There are so many ways to send messages, yet email shows few signs of declining. In fact, it's growing, according to the latest statistics from the Radicati Group, which predicts 3 billion+ people will be using email by the end of 2019. That's about one-third of the world’s population.
It might sound basic, but you can do good and bad things in emails. For the purpose of this brief essay, we’ll assume your most common email type is a pitch to a journalist or influencer. (Yes, I know some of you are thinking how cute, they're writing about email on Election Day 2016 because one of the candidates has had trouble with it. No, it's a coincidence only.)
1. Respect Your Reader’s Time: If you leave this page with nothing else than a respect for your reader’s time, I’ll be happy. With an email pitch there’s little or no time to clear your throat before you begin your argument. State your reason for writing and get to your call to action (CTA) quickly and clearly.
A corollary: Some journalists consider that a communicator who does his/her homework is respecting the reader's time. Agreed. As I write this I've received a long email from a U.S.-based public relations firm informing me that I can be one of the first reporters to interview the CEO of an emerging Chinese steel corporation. Huh?
2. Make the First Sentences Count: You only get one chance to make a first impression. Yes, it's a cliché, but true nonetheless. Some argue that the first impression in an email pitch is the subject line. That’s probably correct. For our purposes, though, let’s assume the reader already has bitten and opened your email.
Please don't interpret my above exhortation about brevity to remove an element of politeness and friendliness from your email pitch. Don't skip an introduction. You can and should open with one, maybe two sentences of introduction, but stay on message. Let's say you’re pitching a reporter or influencer whom you’ve met once, months ago. Remind him/her where you met in one sentence. If the reporter or influencer was giving a speech, compliment the speech, but keep it to a brief sentence. You're a regular reader of the reporter’s work and have been for years. Fine, mention a recent article, but do it briefly.
Of course, if you’re friendly with the email recipient you can take a few more sentences to begin. “How are your kids?” “Hope you enjoyed the long weekend.” "I bet you're looking forward to vacation." Be careful with who qualifies as a friend for the purposes of an email pitch. Although some might disagree, I think I'm a pretty friendly person, for a journalist. Still, even I am taken aback when a communicator I don't know begins a pitch to me with an informal greeting such as "Hope all's well with you today."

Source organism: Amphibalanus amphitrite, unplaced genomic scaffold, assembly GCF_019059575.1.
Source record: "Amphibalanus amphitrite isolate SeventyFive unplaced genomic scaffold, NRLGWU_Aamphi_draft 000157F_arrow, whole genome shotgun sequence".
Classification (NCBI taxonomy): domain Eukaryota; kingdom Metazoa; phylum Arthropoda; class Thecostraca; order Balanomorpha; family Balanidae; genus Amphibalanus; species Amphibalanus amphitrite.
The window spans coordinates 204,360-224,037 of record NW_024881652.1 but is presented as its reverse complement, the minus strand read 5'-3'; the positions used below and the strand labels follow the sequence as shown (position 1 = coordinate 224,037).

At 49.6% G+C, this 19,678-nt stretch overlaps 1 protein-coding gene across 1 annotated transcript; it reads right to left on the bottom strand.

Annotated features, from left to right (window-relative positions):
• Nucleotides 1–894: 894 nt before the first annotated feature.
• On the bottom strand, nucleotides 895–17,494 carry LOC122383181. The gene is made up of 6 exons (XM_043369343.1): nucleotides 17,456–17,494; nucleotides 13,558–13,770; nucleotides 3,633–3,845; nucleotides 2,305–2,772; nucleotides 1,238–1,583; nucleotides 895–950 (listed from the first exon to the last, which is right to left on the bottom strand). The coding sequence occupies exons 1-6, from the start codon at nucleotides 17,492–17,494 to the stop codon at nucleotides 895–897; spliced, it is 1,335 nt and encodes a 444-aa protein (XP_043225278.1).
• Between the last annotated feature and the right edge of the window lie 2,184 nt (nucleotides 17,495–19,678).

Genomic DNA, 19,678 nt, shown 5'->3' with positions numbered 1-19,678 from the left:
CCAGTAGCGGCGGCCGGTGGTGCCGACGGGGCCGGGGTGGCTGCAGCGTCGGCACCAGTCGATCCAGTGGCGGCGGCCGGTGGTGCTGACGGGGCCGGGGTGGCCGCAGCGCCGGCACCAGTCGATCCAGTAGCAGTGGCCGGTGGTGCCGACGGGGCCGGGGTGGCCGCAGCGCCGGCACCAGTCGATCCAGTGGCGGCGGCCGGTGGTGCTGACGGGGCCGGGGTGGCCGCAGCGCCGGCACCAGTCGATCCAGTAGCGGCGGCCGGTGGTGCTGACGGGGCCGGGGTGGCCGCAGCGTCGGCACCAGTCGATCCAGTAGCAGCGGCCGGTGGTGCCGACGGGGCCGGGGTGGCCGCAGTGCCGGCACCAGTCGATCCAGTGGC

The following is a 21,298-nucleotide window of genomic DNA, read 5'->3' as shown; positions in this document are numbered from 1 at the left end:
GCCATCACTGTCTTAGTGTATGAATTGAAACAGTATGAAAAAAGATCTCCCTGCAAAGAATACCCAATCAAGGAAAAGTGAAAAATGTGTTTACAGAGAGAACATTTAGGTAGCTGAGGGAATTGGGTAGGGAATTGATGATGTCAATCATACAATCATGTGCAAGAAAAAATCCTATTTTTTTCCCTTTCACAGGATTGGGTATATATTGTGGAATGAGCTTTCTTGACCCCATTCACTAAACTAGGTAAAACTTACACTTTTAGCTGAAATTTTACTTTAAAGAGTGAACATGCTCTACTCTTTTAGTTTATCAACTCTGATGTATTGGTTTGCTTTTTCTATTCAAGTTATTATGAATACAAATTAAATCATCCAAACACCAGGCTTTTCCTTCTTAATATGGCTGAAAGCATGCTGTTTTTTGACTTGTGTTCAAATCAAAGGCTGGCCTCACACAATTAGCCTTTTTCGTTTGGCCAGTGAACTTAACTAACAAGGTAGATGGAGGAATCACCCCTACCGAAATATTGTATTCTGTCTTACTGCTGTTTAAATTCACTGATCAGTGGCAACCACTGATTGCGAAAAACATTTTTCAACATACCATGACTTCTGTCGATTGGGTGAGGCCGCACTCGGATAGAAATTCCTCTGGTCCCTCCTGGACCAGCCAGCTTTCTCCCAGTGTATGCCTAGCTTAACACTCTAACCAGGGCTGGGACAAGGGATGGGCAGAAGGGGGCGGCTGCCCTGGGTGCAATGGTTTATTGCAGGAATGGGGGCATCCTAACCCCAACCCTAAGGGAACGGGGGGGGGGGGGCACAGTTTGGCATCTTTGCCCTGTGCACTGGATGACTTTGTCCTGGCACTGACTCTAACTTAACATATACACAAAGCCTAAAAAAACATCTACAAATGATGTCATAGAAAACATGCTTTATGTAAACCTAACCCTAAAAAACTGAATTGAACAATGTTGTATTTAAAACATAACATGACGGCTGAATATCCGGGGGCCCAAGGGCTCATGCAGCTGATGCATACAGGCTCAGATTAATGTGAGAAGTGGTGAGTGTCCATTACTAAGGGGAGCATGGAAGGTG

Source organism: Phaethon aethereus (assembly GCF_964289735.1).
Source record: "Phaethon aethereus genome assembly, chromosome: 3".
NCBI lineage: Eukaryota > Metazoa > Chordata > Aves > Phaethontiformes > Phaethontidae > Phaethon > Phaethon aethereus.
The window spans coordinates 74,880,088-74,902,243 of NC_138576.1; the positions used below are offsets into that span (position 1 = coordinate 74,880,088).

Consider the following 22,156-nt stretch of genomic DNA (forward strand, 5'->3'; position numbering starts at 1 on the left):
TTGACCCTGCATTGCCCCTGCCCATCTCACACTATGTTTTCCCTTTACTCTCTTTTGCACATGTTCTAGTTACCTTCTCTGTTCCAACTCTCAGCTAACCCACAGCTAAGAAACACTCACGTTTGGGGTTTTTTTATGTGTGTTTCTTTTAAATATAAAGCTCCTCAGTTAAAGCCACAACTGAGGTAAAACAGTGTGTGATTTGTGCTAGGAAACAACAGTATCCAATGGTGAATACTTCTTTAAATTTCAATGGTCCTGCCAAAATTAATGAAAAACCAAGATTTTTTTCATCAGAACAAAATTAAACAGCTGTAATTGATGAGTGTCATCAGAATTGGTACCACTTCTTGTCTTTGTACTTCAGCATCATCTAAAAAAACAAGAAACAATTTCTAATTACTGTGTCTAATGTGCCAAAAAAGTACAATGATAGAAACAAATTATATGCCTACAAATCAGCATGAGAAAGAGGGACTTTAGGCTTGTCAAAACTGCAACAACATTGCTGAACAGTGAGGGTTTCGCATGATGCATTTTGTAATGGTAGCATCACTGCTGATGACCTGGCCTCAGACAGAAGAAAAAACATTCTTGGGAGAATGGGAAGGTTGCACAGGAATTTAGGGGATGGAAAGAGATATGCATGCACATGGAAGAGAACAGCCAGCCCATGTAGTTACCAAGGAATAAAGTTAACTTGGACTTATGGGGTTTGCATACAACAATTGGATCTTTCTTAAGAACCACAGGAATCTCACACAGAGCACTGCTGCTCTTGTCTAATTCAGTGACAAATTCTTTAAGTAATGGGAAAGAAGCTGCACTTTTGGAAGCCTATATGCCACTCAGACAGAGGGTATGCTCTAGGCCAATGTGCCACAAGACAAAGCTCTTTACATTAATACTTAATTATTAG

Deborah H. French, writing in PR News’ Writer's Guidebook, Volume 1, advises beginning with friend-appropriate “buddy-chat…if and only if you...have already had casual face-to-face or phone conversations [with the email's recipient]. Assuming a level of familiarity that isn’t mutual can be interpreted as arrogance—certainly not a character trait you want people to attribute to you.” Good advice.
3. Use "Please" and "Thank You:" As we said above, people are busy. They don’t have to read your email and or agree to respond to your CTA. Be polite with your ask and thank them for their time. It helps.
4. Spelling Counts, But There’s More: Consistent with # 1, keeping your email short and to the point is necessary in this super-busy world. Haste really does make waste, particularly when it comes to writing. That’s why in addition to spell-checking your email before hitting send, read through it, relatively slowly.
True, proofreading one’s own work is very difficult because you know what your wrote and as a result your mind tends to skip past errors with regularity. One of the big errors, besides spelling, is leaving out words. Another error is homonyms and homophones. I remember a writer who sent me a politically themed email that included the cliché “both sides of the aisle,” but was written “both sides of the isle.” Ouch.
Another problem that can lead to sloppiness is that while you’re writing one email, you're likely thinking about several others you need to write before the end of the business day. That’s a lot of pressure and you're bound to get sloppy. A related problem: As you write one sentence you're thinking about another one. Again, as I write this essay I've received a pitch about an influencer named Ethan. A line in the pitch caught my eye: "Ethan's is a thought leader who has been featured regularly in...." The writer probably meant to write "Ethan is a thought leader...."
I'm guilty, too. I was horrified the other day when a request I sent too quickly to several influencers included the phrase, “Don’t worry, I promise to make [the interview] painful.” Of course I meant to write, “Don’t worry, I promise to make the interview painless.” While I personalize each pitch, I usually include in all my pitches several basic sentences, including an assurance that an interview will last just 15 minutes (see tip #1 about respecting the reader's time) and be painless.
I sent my pitch to several busy brand communicators. When the first communicator pointed out my mistake with a bit of humor I was embarrassed. I consoled myself by reasoning the others would likely miss the error. Nope. Lesson learned: Writer, heal thyself. Take a few extra seconds to look over every sentence in your email before hitting send. It won't take too long if you've made the email brief. Also, see the cliché in the first line of #2 above.
Follow Seth Arenstein: @skarenstein